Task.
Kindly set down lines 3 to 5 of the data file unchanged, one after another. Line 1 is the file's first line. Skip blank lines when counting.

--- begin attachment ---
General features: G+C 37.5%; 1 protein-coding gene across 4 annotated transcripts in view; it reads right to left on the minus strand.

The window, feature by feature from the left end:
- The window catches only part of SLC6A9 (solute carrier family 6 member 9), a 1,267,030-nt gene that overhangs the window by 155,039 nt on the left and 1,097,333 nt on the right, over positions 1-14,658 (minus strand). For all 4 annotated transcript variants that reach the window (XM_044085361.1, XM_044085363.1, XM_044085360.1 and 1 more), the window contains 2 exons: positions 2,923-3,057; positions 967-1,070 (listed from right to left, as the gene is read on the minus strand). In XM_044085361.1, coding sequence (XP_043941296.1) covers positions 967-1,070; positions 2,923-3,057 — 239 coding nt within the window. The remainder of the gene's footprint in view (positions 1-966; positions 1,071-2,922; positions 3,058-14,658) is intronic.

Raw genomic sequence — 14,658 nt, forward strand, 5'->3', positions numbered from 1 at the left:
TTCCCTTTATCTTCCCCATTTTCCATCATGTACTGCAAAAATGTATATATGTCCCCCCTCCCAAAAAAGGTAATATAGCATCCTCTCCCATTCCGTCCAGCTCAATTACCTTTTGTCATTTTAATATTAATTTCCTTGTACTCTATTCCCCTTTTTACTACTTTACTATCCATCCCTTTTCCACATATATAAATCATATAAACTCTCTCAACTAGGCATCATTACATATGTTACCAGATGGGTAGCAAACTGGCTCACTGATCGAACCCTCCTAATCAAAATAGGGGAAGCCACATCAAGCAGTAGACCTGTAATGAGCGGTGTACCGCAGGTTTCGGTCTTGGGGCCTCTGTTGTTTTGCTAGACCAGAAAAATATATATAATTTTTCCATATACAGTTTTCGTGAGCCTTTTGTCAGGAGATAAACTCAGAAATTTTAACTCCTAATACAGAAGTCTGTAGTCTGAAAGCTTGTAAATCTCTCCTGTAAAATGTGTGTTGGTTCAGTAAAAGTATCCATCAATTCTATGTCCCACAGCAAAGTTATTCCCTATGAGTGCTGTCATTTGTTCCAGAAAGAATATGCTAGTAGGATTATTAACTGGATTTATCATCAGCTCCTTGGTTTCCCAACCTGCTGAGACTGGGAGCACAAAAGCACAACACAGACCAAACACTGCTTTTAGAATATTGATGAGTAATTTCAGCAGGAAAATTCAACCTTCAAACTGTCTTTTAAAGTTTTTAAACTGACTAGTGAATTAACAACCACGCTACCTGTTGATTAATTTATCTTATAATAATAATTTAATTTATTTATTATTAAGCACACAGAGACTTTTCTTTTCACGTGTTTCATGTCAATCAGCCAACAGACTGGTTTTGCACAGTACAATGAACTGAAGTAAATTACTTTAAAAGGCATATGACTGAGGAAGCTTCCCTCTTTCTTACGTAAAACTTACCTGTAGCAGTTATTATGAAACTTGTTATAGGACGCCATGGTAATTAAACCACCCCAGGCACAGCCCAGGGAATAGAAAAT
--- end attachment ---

- The window catches only part of SLC6A9 (solute carrier family 6 member 9), a 1,267,030-nt gene that overhangs the window by 155,039 nt on the left and 1,097,333 nt on the right, over positions 1-14,658 (minus strand). For all 4 annotated transcript variants that reach the window (XM_044085361.1, XM_044085363.1, XM_044085360.1 and 1 more), the window contains 2 exons: positions 2,923-3,057; positions 967-1,070 (listed from right to left, as the gene is read on the minus strand). In XM_044085361.1, coding sequence (XP_043941296.1) covers positions 967-1,070; positions 2,923-3,057 — 239 coding nt within the window. The remainder of the gene's footprint in view (positions 1-966; positions 1,071-2,922; positions 3,058-14,658) is intronic.

Raw genomic sequence — 14,658 nt, forward strand, 5'->3', positions numbered from 1 at the left:
TTCCCTTTATCTTCCCCATTTTCCATCATGTACTGCAAAAATGTATATATGTCCCCCCTCCCAAAAAAGGTAATATAGCATCCTCTCCCATTCCGTCCAGCTCAATTACCTTTTGTCATTTTAATATTAATTTCCTTGTACTCTATTCCCCTTTTTACTACTTTACTATCCATCCCTTTTCCACATATATAAATCATATAAACTCTCTCAACTAGGCATCATTACATATGTTACCAGATGGGTAGCAAACTGGCTCACTGATCGAACCCTCCTAATCAAAATAGGGGAAGCCACATCAAGCAGTAGACCTGTAATGAGCGGTGTACCGCAGGTTTCGGTCTTGGGGCCTCTGTTGTTTTGCTAGACCAGAAAAATATATATAATTTTTCCATATACAGTTTTCGTGAGCCTTTTGTCAGGAGATAAACTCAGAAATTTTAACTCCTAATACAGAAGTCTGTAGTCTGAAAGCTTGTAAATCTCTCCTGTAAAATGTGTGTTGGTTCAGTAAAAGTATCCATCAATTCTATGTCCCACAGCAAAGTTATTCCCTATGAGTGCTGTCATTTGTTCCAGAAAGAATATGCTAGTAGGATTATTAACTGGATTTATCATCAGCTCCTTGGTTTCCCAACCTGCTGAGACTGGGAGCACAAAAGCACAACACAGACCAAACACTGCTTTTAGAATATTGATGAGTAATTTCAGCAGGAAAATTCAACCTTCAAACTGTCTTTTAAAGTTTTTAAACTGACTAGTGAATTAACAACCACGCTACCTGTTGATTAATTTATCTTATAATAATAATTTAATTTATTTATTATTAAGCACACAGAGACTTTTCTTTTCACGTGTTTCATGTCAATCAGCCAACAGACTGGTTTTGCACAGTACAATGAACTGAAGTAAATTACTTTAAAAGGCATATGACTGAGGAAGCTTCCCTCTTTCTTACGTAAAACTTACCTGTAGCAGTTATTATGAAACTTGTTATAGGACGCCATGGTAATTAAACCACCCCAGGCACAGCCCAGGGAATAGAAAAT